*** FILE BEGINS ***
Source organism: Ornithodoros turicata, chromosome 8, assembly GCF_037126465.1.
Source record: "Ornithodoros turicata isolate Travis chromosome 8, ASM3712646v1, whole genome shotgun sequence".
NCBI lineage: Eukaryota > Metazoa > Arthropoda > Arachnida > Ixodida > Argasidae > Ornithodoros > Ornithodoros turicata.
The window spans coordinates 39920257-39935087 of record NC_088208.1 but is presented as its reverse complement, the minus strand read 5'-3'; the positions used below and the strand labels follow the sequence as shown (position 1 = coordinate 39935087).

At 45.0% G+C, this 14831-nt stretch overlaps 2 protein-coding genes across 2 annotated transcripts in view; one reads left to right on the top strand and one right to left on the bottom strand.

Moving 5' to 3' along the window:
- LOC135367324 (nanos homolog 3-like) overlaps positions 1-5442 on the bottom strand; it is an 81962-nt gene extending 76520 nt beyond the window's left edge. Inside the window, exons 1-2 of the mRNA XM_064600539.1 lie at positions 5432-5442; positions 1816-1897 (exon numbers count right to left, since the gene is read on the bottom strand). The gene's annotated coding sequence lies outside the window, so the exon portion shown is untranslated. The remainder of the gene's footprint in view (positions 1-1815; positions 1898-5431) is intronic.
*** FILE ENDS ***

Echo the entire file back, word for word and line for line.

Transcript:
Source organism: Ornithodoros turicata, chromosome 8, assembly GCF_037126465.1.
Source record: "Ornithodoros turicata isolate Travis chromosome 8, ASM3712646v1, whole genome shotgun sequence".
NCBI lineage: Eukaryota > Metazoa > Arthropoda > Arachnida > Ixodida > Argasidae > Ornithodoros > Ornithodoros turicata.
The window spans coordinates 39920257-39935087 of record NC_088208.1 but is presented as its reverse complement, the minus strand read 5'-3'; the positions used below and the strand labels follow the sequence as shown (position 1 = coordinate 39935087).

At 45.0% G+C, this 14831-nt stretch overlaps 2 protein-coding genes across 2 annotated transcripts in view; one reads left to right on the top strand and one right to left on the bottom strand.

Moving 5' to 3' along the window:
- LOC135367324 (nanos homolog 3-like) overlaps positions 1-5442 on the bottom strand; it is an 81962-nt gene extending 76520 nt beyond the window's left edge. Inside the window, exons 1-2 of the mRNA XM_064600539.1 lie at positions 5432-5442; positions 1816-1897 (exon numbers count right to left, since the gene is read on the bottom strand). The gene's annotated coding sequence lies outside the window, so the exon portion shown is untranslated. The remainder of the gene's footprint in view (positions 1-1815; positions 1898-5431) is intronic.